#	0x402cd86	runtime.main+0x206		/usr/local/Cellar/go/1.11.1/libexec/src/runtime/proc.go:201

We can see that this program would leak memory. As it exited, it had one Mat that was never closed. The stack trace points to exactly which line the allocation happened on (line 11, the gocv.NewMat()).

Furthermore, if the program is a long running process or if GoCV is being used on a web server, it may be helpful to install the HTTP interface )). For example:

package main

import (
	"net/http"
	_ "net/http/pprof"
	"time"

	"gocv.io/x/gocv"
)

func leak() {
	gocv.NewMat()
}

func main() {
	go func() {
		ticker := time.NewTicker(time.Second)
		for {
			<-ticker.C
			leak()
		}
	}()

	http.ListenAndServe("localhost:6060", nil)
}

This will leak a Mat once per second. You can see the current profile count and stack traces by going to the installed HTTP debug interface: http://localhost:6060/debug/pprof/gocv.io/x/gocv.Mat.

How to contribute

Please take a look at our CONTRIBUTING.md document to understand our contribution guidelines.

Then check out our ROADMAP.md document to know what to work on next.

Why this project exists

The https://github.com/go-opencv/go-opencv package for Go and OpenCV does not support any version above OpenCV 2.x, and work on adding support for OpenCV 3 had stalled for over a year, mostly due to the complexity of SWIG. That is why we started this project.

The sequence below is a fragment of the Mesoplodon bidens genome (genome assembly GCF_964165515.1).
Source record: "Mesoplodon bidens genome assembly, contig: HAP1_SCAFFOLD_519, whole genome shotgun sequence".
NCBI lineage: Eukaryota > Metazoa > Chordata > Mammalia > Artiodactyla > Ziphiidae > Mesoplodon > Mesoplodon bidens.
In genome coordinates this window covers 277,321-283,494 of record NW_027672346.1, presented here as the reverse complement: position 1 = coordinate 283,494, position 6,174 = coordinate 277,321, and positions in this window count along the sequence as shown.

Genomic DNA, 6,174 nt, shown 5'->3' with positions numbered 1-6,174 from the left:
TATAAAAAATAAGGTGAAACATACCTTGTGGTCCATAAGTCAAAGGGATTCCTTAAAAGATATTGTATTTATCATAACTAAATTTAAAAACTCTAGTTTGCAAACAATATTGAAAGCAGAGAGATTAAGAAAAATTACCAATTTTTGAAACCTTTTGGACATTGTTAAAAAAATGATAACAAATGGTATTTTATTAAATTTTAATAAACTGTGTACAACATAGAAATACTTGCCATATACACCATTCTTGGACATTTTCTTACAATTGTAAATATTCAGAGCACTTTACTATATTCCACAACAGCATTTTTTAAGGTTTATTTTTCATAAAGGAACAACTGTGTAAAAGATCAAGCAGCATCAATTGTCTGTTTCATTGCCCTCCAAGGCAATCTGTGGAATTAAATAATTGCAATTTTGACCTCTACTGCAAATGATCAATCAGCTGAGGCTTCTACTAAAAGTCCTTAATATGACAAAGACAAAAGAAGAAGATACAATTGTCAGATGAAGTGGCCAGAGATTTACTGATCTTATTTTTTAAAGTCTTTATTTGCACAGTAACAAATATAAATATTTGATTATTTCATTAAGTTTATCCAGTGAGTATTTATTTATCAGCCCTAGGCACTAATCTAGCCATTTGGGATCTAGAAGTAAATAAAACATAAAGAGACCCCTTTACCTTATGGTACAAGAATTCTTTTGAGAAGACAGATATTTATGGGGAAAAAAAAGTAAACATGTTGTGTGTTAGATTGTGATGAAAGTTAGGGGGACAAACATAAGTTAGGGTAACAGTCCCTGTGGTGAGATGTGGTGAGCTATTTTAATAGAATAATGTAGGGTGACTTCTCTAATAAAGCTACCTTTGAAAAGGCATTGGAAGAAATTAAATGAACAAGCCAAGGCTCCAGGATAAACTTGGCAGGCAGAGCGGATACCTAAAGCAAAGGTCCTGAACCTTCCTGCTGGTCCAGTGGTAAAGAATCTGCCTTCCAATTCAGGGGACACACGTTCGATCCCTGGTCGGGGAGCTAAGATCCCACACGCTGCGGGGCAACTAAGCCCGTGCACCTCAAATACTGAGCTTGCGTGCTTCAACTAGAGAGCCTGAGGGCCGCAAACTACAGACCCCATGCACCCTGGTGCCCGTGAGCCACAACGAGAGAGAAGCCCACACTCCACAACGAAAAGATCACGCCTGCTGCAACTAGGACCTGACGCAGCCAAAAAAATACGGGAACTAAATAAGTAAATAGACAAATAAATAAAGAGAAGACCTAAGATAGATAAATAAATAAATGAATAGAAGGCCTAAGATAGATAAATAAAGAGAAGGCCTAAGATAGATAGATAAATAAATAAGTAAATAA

The GoCV package uses a C-style wrapper around the OpenCV 4 C++ classes to avoid having to deal with applying SWIG to a huge existing codebase. The mappings are intended to match as closely as possible to the original OpenCV project structure, to make it easier to find things, and to be able to figure out where to add support to GoCV for additional OpenCV image filters, algorithms, and other features.

For example, the OpenCV videoio module wrappers can be found in the GoCV package in the videoio.* files.

This package was inspired by the original https://github.com/go-opencv/go-opencv project, the blog post https://medium.com/@peterleyssens/using-opencv-3-from-golang-5510c312a3c and the repo at https://github.com/sensorbee/opencv thank you all!

License

Licensed under the Apache 2.0 license. Copyright (c) 2017-2018 The Hybrid Group.